Winslet: No, I just knew that I had to be something very, very different from what I had been before. Whilst it was very challenging for Jim to play Joel Barrish—this shy, introverted guy—at the same time, I am known for being this classical English rose in all these period pieces. So I knew I had to break that mold completely, which meant that I just worked very, very hard on the dialect. I wanted her to look totally different from everything else I've ever done. I think we can safely say she does. And so I just knew that I had to completely change my whole persona, and I was thrilled to be able to do that and be given the opportunity to do that.

Question: How do you reign in the eccentricity?

Winslet: Well, I had to be prepared to let people dislike her at times because she's a bit of a bitch, but at the same time, she's gorgeous and she's funny and she's silly, and you sort of feel for her. You sense her confusion about who she is, and her life, and so on. She's very, very vulnerable underneath all of that stuff, so I just had to work very, very hard. Sometimes I would say to [director] Michel [Gondry], “Let me know if I'm not doing enough. Let me know if I'm going too far.” More often than not, he would be pushing me further. I was so terrified of being over the top, and he would just say, “No, no, no. More, more, more.” And I'd be like, “Really?” He'd go, “Yeah, yeah, it doesn't matter. Just do it, just try it.” That was fantastically liberating. When you do classical period films, you don't get the opportunity to do that. It's a more subtle approach.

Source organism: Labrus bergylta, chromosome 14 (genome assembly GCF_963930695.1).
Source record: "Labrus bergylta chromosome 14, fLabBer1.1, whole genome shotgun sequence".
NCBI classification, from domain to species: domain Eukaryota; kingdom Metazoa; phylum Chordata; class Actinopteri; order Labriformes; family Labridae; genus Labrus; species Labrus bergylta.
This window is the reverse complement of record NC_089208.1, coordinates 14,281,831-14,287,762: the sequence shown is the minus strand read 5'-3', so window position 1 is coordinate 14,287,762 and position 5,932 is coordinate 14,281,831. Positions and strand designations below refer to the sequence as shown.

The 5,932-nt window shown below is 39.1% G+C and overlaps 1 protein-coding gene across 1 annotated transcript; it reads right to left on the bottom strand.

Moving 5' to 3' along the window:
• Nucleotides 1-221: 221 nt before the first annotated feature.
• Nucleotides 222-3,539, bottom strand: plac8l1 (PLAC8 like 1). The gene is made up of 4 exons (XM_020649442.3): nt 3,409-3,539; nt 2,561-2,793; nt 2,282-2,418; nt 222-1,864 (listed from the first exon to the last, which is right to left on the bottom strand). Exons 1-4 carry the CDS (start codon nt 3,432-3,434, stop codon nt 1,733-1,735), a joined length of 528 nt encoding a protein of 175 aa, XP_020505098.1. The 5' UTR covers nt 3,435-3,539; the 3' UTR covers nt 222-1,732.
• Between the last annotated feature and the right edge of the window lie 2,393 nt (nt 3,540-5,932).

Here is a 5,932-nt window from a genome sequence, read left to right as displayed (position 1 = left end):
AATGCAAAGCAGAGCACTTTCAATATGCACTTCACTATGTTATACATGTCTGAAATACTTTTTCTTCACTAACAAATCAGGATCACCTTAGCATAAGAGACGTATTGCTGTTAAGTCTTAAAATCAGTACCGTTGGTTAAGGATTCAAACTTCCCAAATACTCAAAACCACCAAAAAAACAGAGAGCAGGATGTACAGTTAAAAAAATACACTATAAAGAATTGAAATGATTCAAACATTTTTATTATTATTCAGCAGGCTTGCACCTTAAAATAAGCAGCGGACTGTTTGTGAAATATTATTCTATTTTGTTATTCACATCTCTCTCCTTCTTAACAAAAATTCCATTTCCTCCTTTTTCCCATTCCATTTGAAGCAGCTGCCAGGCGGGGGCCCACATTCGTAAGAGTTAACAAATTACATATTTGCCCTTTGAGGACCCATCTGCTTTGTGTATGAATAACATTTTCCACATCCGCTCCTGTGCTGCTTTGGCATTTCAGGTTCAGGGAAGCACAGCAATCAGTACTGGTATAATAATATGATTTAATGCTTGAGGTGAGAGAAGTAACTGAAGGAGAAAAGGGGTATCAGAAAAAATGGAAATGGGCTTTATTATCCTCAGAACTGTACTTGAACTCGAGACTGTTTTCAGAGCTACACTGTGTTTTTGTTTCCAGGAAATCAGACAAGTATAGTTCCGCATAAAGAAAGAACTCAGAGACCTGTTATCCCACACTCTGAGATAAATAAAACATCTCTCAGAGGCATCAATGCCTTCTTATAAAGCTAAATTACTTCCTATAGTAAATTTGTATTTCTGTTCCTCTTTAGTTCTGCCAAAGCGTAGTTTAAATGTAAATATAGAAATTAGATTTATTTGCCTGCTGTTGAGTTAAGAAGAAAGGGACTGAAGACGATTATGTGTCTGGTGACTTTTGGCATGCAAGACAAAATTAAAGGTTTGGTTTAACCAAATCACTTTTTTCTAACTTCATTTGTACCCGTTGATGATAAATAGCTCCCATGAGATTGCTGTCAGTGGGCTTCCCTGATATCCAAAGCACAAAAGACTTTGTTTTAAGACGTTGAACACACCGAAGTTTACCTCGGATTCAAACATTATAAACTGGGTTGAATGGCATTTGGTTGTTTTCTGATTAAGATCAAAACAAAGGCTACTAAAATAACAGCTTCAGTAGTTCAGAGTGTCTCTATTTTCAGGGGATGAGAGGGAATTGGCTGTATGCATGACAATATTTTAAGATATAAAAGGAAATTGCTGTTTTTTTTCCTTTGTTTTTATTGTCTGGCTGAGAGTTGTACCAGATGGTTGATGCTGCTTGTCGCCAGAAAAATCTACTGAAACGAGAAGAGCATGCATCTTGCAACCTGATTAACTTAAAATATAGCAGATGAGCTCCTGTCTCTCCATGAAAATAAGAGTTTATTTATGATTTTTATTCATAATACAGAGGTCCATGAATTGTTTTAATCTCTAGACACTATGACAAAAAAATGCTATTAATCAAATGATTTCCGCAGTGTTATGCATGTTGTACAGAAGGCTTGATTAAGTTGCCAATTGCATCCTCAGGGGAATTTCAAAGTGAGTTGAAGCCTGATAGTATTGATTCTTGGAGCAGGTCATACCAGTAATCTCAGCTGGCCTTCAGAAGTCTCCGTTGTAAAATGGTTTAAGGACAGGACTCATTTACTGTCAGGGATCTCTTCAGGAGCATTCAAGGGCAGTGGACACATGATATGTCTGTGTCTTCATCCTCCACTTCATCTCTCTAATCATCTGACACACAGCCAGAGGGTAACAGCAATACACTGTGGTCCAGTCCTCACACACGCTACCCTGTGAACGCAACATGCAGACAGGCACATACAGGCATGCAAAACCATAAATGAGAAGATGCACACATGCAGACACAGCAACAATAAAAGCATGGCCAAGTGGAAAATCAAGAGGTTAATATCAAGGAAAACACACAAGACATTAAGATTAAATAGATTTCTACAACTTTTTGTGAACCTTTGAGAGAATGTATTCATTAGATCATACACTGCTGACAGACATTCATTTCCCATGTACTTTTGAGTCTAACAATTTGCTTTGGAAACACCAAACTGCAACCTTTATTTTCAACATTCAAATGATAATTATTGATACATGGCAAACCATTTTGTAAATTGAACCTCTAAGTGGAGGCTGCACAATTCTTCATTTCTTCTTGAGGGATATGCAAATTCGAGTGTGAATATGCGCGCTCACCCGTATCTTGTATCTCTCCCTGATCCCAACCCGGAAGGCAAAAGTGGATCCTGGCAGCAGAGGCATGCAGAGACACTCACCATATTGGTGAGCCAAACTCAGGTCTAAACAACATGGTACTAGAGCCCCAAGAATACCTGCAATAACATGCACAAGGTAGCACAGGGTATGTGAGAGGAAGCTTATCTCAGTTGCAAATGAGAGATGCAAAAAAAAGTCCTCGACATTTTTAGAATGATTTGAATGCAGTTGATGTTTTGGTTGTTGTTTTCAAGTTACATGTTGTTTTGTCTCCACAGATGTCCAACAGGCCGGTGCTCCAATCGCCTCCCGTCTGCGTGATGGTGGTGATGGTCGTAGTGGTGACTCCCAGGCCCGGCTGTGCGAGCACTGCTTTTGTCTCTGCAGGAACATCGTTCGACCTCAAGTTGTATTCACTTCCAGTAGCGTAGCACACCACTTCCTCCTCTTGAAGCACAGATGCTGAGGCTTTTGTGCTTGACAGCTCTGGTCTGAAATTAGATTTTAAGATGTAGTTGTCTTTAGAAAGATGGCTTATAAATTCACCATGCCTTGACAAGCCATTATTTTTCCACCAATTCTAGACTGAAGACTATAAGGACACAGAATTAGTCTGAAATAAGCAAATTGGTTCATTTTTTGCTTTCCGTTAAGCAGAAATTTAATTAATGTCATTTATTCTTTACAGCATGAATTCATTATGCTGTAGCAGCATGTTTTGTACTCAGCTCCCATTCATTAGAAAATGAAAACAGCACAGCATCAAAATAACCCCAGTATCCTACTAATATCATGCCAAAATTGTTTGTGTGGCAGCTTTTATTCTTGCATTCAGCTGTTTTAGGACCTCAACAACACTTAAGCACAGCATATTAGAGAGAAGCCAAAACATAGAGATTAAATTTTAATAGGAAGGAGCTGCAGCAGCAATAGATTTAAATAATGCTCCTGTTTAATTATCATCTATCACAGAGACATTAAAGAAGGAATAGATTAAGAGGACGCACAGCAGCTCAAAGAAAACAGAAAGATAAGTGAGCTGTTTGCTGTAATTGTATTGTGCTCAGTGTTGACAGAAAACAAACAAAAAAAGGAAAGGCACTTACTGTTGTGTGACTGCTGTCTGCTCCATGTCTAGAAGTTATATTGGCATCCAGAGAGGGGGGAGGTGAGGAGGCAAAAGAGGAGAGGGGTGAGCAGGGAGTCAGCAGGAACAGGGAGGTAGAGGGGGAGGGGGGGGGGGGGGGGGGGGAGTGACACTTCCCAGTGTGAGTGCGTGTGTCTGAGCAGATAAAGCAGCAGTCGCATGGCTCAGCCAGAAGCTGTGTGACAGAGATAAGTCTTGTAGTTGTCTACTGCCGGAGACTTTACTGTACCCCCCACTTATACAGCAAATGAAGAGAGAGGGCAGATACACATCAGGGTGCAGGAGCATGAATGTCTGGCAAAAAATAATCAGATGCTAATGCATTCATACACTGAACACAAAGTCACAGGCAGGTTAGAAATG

Question: In what particular scenes were you pushed further?

Winslet: The scene where they're in the forest, when they just find themselves suddenly—I don't know how it was cut together because I still haven't seen the final cut of the movie, but I believe you suddenly find them in a car, and they get out, and they're in a forest, and he's like, “Look, I'm erasing you Clem.” He's trying to hold his eyes open, [in order to wake himself up]. And he tries, and it works for a split second. Michel had me jumping all over the place in one version of that scene that we shot. I had not expected it was going to be like that. I figured that it would be the two of them maybe sitting on a log just talking to each other. But no, he had us running up and down, kicking leaves around, and it was so much fun.

Question: What about the scene on the beach with the snow?